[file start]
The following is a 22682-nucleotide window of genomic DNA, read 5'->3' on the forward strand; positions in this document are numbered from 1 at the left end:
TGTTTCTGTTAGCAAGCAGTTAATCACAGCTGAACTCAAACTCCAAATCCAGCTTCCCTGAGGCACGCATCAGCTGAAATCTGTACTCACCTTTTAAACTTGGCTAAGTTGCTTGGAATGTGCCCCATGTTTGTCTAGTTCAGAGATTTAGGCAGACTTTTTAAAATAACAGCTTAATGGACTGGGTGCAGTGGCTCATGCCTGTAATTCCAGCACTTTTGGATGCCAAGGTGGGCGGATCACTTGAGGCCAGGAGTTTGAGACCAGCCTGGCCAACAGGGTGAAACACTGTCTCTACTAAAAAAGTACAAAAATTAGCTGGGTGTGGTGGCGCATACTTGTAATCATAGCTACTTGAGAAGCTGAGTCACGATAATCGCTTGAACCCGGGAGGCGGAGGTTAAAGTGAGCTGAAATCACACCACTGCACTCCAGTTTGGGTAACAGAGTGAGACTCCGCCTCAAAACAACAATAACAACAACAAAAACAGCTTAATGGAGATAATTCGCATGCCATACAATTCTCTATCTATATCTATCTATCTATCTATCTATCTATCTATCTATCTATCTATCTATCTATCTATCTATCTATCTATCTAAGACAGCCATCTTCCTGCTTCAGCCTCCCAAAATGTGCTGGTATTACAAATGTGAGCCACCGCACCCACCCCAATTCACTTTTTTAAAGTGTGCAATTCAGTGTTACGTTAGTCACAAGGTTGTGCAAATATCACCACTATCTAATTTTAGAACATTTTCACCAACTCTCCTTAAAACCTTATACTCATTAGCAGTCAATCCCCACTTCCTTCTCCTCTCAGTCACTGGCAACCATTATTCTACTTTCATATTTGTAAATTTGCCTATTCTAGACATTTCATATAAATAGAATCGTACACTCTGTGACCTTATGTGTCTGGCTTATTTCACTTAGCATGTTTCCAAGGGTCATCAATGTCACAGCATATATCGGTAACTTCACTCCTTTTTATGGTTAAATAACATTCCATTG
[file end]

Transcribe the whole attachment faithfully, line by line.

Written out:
The following is a 22682-nucleotide window of genomic DNA, read 5'->3' on the forward strand; positions in this document are numbered from 1 at the left end:
TGTTTCTGTTAGCAAGCAGTTAATCACAGCTGAACTCAAACTCCAAATCCAGCTTCCCTGAGGCACGCATCAGCTGAAATCTGTACTCACCTTTTAAACTTGGCTAAGTTGCTTGGAATGTGCCCCATGTTTGTCTAGTTCAGAGATTTAGGCAGACTTTTTAAAATAACAGCTTAATGGACTGGGTGCAGTGGCTCATGCCTGTAATTCCAGCACTTTTGGATGCCAAGGTGGGCGGATCACTTGAGGCCAGGAGTTTGAGACCAGCCTGGCCAACAGGGTGAAACACTGTCTCTACTAAAAAAGTACAAAAATTAGCTGGGTGTGGTGGCGCATACTTGTAATCATAGCTACTTGAGAAGCTGAGTCACGATAATCGCTTGAACCCGGGAGGCGGAGGTTAAAGTGAGCTGAAATCACACCACTGCACTCCAGTTTGGGTAACAGAGTGAGACTCCGCCTCAAAACAACAATAACAACAACAAAAACAGCTTAATGGAGATAATTCGCATGCCATACAATTCTCTATCTATATCTATCTATCTATCTATCTATCTATCTATCTATCTATCTATCTATCTATCTATCTATCTATCTATCTAAGACAGCCATCTTCCTGCTTCAGCCTCCCAAAATGTGCTGGTATTACAAATGTGAGCCACCGCACCCACCCCAATTCACTTTTTTAAAGTGTGCAATTCAGTGTTACGTTAGTCACAAGGTTGTGCAAATATCACCACTATCTAATTTTAGAACATTTTCACCAACTCTCCTTAAAACCTTATACTCATTAGCAGTCAATCCCCACTTCCTTCTCCTCTCAGTCACTGGCAACCATTATTCTACTTTCATATTTGTAAATTTGCCTATTCTAGACATTTCATATAAATAGAATCGTACACTCTGTGACCTTATGTGTCTGGCTTATTTCACTTAGCATGTTTCCAAGGGTCATCAATGTCACAGCATATATCGGTAACTTCACTCCTTTTTATGGTTAAATAACATTCCATTG